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Total Allegiance and American Politics: Tardy Notes on an Inaugural Address

There was an odd passage in President Trump’s Inaugural Speech. 

He said: “At the bedrock of our politics will be a total allegiance to the United States of America, and through our loyalty to our country, we will rediscover our loyalty to each other. When you open your heart to patriotism, there is no room for prejudice. The Bible tells us how good and pleasant it is when God's people live together in unity."[1]

Much could and should be said about such a statement. I have pondered these words numerous times this past year, and have been troubled by how little attention people of faith seemed to have given these words.

It is, for starters, a textbook example of idolatry. “Total allegiance” is a matter, for people of Jewish, Christian, or Islamic faith, only to be given to God. In one mere sentence, the President gave to America what is due only to God. 

Second, there is an implicit assumption in the paragraph that “God’s people” is the same as the “United States of America.” But this is not the assumption in the Biblical text cited, Psalm 133. The Psalmist would have assumed that “God’s people” are the children of Abraham, Isaac, and Jacob, the Jews. The founding of the United States was more than two millennia away.

Perhaps even more problematic is the fact that the New Testament assumes that “God’s people” are in fact a trans-national, trans-boundaried people. This is one of the great revolutionary political facts about the New Testament and about Christianity: that the “in-group” would not be defined by geographical boundary or citizenship.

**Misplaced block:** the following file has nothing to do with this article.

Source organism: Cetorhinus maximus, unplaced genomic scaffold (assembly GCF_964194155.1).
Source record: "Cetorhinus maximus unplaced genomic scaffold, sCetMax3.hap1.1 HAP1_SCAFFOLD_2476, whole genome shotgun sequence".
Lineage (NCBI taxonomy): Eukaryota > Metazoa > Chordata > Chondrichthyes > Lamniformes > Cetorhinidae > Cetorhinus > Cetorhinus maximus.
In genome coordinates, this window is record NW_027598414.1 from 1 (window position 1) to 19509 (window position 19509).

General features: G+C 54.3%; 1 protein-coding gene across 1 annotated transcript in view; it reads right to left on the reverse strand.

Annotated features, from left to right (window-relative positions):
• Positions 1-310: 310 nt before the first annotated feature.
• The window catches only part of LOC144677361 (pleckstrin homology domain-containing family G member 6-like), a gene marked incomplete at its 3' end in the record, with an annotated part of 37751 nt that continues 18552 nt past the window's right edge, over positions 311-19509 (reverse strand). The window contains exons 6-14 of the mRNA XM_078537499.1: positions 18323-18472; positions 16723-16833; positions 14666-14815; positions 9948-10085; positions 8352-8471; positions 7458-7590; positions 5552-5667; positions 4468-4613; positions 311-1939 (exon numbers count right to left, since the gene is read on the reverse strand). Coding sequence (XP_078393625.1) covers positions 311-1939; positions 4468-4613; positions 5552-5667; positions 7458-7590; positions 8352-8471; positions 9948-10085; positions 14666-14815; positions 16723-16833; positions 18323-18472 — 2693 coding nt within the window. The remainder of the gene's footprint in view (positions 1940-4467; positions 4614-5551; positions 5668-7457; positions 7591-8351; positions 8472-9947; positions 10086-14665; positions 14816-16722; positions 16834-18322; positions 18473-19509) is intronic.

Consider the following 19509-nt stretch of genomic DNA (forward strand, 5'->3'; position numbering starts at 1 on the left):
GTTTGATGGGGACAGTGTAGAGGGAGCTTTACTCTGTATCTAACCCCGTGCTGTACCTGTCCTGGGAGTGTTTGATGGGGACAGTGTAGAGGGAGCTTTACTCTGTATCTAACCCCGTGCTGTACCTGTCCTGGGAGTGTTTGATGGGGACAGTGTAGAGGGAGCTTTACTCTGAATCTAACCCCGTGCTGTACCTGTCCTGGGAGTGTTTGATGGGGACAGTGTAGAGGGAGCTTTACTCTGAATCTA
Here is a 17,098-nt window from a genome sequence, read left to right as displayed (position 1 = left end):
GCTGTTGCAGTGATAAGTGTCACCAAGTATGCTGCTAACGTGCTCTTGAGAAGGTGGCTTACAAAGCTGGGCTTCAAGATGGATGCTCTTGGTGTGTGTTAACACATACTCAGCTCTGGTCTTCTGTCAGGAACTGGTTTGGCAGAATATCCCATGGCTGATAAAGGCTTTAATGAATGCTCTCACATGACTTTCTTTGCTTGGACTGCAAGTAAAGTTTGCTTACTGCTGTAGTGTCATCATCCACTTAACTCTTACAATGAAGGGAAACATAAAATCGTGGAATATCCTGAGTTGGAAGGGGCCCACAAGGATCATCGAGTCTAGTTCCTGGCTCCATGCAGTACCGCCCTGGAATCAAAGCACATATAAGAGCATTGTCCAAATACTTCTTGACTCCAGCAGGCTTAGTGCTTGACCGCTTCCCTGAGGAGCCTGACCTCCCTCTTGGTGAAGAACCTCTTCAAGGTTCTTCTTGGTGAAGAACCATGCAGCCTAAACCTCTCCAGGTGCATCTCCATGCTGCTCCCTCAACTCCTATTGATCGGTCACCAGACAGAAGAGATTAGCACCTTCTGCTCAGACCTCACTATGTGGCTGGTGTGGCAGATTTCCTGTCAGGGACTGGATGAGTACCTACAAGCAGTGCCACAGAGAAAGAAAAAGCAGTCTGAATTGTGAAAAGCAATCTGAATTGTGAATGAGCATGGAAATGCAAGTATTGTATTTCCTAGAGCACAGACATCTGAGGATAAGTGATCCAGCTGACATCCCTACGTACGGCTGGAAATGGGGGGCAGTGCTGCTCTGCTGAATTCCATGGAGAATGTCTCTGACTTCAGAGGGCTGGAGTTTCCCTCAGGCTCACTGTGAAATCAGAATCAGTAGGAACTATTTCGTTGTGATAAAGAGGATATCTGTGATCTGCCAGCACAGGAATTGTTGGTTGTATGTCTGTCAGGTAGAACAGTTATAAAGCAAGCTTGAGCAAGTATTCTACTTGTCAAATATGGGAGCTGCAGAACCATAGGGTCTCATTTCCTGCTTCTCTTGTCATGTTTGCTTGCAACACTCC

Because this configuration of “God’s people” rejected imperialist or ethnic identity as their primary identity, they did not pledge to any piece of cloth or any other totem; instead they practiced the ritual of baptism.  

More, they did not discover loyalty to each other through loyalty to their country. In fact, they found loyalty to each other by way of minimizing loyalty to previous strong forms of identity like country, ethnicity, economic standing, or gender; in its place, they found loyalty to one another through total allegiance to one they called the “slain lamb.” 

Compare then the words of Lesslie Newbigin to those of Trump:

“The Christian gospel has sometimes been made the tool of an imperialism, and of that we have to repent. But at its heart it is the denial of all imperialisms, for at its center there is the cross where all imperialisms are humbled and we are invited to find the center of human unity in the One who was made nothing so that we all might be one. The very heart of the biblical vision for the unity of humankind is that its center is not an imperial power but the slain Lamb."⁠[2]

Or, consider the words of Thomas Merton on revolution:

“A revolution is supposed to be a change that turns everything completely around. But the ideology of political revolution will never change anything except appearances. There will be violence, and power will pass from one party to another, but when the smoke clears and the bodies of all the dead men are underground, the situation will be essentially the same as it was before: there will be a minority of strong men in power exploiting all the others for their own ends. There will be the same greed and cruelty and lust and ambition and avarice and hypocrisy as before. 

“For the revolutions of men change nothing. The only influence that can really upset the injustice and iniquity of men is the power that breathes in Christian tradition.”⁠[3]

I want to think that Merton is too cynical here. Surely there are relative political goods which matter a great deal. 

And yet, one wonders. 

 

You may also like:

"President Trump in my Home State of Alabama: Special"

"The Destruction of Christianity: by Sex and Biblical Values"

"White Lives Matter, The Apostle Paul, and Hot Chicken"

 

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[1] https://www.whitehouse.gov/briefings-statements/the-inaugural-address/

[2] Lesslie Newbigin, The Gospel in a Pluralist Society (Grand Rapids, MI: Eerdmans, 1989), 159.

[3] Thomas Merton, New Seeds of Contemplation (New York: New Directions Book, 1972), 144.


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